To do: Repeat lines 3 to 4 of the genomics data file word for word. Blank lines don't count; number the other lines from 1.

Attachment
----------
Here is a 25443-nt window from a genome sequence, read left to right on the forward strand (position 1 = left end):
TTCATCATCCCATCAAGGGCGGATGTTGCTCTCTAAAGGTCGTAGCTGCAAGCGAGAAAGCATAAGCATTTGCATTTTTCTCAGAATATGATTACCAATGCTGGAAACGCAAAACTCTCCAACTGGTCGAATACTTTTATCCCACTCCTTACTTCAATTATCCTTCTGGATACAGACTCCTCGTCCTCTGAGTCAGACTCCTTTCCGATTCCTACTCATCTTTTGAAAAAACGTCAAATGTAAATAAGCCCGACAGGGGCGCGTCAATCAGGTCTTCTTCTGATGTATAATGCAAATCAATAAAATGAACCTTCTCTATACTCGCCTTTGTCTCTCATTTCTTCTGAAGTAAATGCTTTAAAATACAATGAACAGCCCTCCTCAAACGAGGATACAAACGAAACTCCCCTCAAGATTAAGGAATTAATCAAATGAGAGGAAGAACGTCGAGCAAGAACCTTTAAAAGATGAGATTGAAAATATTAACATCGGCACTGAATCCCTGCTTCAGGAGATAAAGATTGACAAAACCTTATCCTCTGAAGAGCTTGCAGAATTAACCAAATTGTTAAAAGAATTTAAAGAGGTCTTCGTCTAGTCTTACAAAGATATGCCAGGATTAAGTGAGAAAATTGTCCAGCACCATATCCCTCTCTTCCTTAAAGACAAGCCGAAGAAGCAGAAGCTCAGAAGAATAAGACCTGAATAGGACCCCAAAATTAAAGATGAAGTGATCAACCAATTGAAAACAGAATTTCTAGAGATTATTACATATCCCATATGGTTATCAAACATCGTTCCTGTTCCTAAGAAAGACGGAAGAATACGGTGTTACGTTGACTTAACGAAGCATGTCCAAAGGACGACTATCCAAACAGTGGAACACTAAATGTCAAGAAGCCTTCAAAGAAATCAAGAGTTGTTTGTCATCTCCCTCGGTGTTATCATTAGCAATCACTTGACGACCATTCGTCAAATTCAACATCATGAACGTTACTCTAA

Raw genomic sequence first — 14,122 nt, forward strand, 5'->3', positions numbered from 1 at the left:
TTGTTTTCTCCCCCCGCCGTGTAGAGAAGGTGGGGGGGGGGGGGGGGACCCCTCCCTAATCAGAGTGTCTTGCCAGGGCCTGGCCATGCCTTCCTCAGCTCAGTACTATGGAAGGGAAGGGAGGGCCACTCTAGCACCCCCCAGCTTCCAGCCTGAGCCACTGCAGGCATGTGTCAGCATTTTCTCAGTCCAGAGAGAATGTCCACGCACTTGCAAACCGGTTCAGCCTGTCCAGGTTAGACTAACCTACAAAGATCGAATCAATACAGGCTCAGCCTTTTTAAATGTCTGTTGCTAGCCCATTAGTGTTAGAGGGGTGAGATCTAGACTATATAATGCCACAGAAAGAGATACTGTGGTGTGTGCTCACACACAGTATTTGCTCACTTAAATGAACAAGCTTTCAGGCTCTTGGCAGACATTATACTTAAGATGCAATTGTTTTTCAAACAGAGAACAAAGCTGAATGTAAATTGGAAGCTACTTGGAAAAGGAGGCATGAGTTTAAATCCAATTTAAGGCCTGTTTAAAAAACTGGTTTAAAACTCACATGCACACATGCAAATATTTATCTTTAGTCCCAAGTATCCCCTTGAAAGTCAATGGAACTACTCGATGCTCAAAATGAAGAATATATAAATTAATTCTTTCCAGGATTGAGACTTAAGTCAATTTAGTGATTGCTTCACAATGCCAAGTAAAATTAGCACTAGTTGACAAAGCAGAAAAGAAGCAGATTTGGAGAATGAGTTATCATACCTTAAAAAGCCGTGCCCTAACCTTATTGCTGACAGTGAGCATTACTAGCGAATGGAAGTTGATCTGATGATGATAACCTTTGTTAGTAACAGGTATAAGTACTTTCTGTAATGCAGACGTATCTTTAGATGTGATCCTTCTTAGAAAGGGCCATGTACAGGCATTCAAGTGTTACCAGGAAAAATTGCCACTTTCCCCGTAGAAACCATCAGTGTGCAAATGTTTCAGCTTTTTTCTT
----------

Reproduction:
Raw genomic sequence first — 14,122 nt, forward strand, 5'->3', positions numbered from 1 at the left:
TTGTTTTCTCCCCCCGCCGTGTAGAGAAGGTGGGGGGGGGGGGGGGGACCCCTCCCTAATCAGAGTGTCTTGCCAGGGCCTGGCCATGCCTTCCTCAGCTCAGTACTATGGAAGGGAAGGGAGGGCCACTCTAGCACCCCCCAGCTTCCAGCCTGAGCCACTGCAGGCATGTGTCAGCATTTTCTCAGTCCAGAGAGAATGTCCACGCACTTGCAAACCGGTTCAGCCTGTCCAGGTTAGACTAACCTACAAAGATCGAATCAATACAGGCTCAGCCTTTTTAAATGTCTGTTGCTAGCCCATTAGTGTTAGAGGGGTGAGATCTAGACTATATAATGCCACAGAAAGAGATACTGTGGTGTGTGCTCACACACAGTATTTGCTCACTTAAATGAACAAGCTTTCAGGCTCTTGGCAGACATTATACTTAAGATGCAATTGTTTTTCAAACAGAGAACAAAGCTGAATGTAAATTGGAAGCTACTTGGAAAAGGAGGCATGAGTTTAAATCCAATTTAAGGCCTGTTTAAAAAACTGGTTTAAAACTCACATGCACACATGCAAATATTTATCTTTAGTCCCAAGTATCCCCTTGAAAGTCAATGGAACTACTCGATGCTCAAAATGAAGAATATATAAATTAATTCTTTCCAGGATTGAGACTTAAGTCAATTTAGTGATTGCTTCACAATGCCAAGTAAAATTAGCACTAGTTGACAAAGCAGAAAAGAAGCAGATTTGGAGAATGAGTTATCATACCTTAAAAAGCCGTGCCCTAACCTTATTGCTGACAGTGAGCATTACTAGCGAATGGAAGTTGATCTGATGATGATAACCTTTGTTAGTAACAGGTATAAGTACTTTCTGTAATGCAGACGTATCTTTAGATGTGATCCTTCTTAGAAAGGGCCATGTACAGGCATTCAAGTGTTACCAGGAAAAATTGCCACTTTCCCCGTAGAAACCATCAGTGTGCAAATGTTTCAGCTTTTTTCTT